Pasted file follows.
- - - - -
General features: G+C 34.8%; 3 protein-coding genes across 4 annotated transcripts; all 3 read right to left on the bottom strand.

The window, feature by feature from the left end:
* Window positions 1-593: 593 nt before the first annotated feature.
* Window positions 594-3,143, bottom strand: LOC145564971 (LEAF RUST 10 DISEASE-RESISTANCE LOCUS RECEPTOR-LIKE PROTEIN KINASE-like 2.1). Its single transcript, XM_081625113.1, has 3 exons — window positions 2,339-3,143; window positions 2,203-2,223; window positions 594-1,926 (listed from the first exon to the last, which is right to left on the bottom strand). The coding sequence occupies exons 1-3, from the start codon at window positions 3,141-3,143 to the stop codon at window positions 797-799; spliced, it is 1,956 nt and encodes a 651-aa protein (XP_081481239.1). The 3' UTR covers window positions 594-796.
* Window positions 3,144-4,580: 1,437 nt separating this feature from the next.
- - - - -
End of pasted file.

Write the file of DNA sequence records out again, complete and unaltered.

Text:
General features: G+C 34.8%; 3 protein-coding genes across 4 annotated transcripts; all 3 read right to left on the bottom strand.

The window, feature by feature from the left end:
* Window positions 1-593: 593 nt before the first annotated feature.
* Window positions 594-3,143, bottom strand: LOC145564971 (LEAF RUST 10 DISEASE-RESISTANCE LOCUS RECEPTOR-LIKE PROTEIN KINASE-like 2.1). Its single transcript, XM_081625113.1, has 3 exons — window positions 2,339-3,143; window positions 2,203-2,223; window positions 594-1,926 (listed from the first exon to the last, which is right to left on the bottom strand). The coding sequence occupies exons 1-3, from the start codon at window positions 3,141-3,143 to the stop codon at window positions 797-799; spliced, it is 1,956 nt and encodes a 651-aa protein (XP_081481239.1). The 3' UTR covers window positions 594-796.
* Window positions 3,144-4,580: 1,437 nt separating this feature from the next.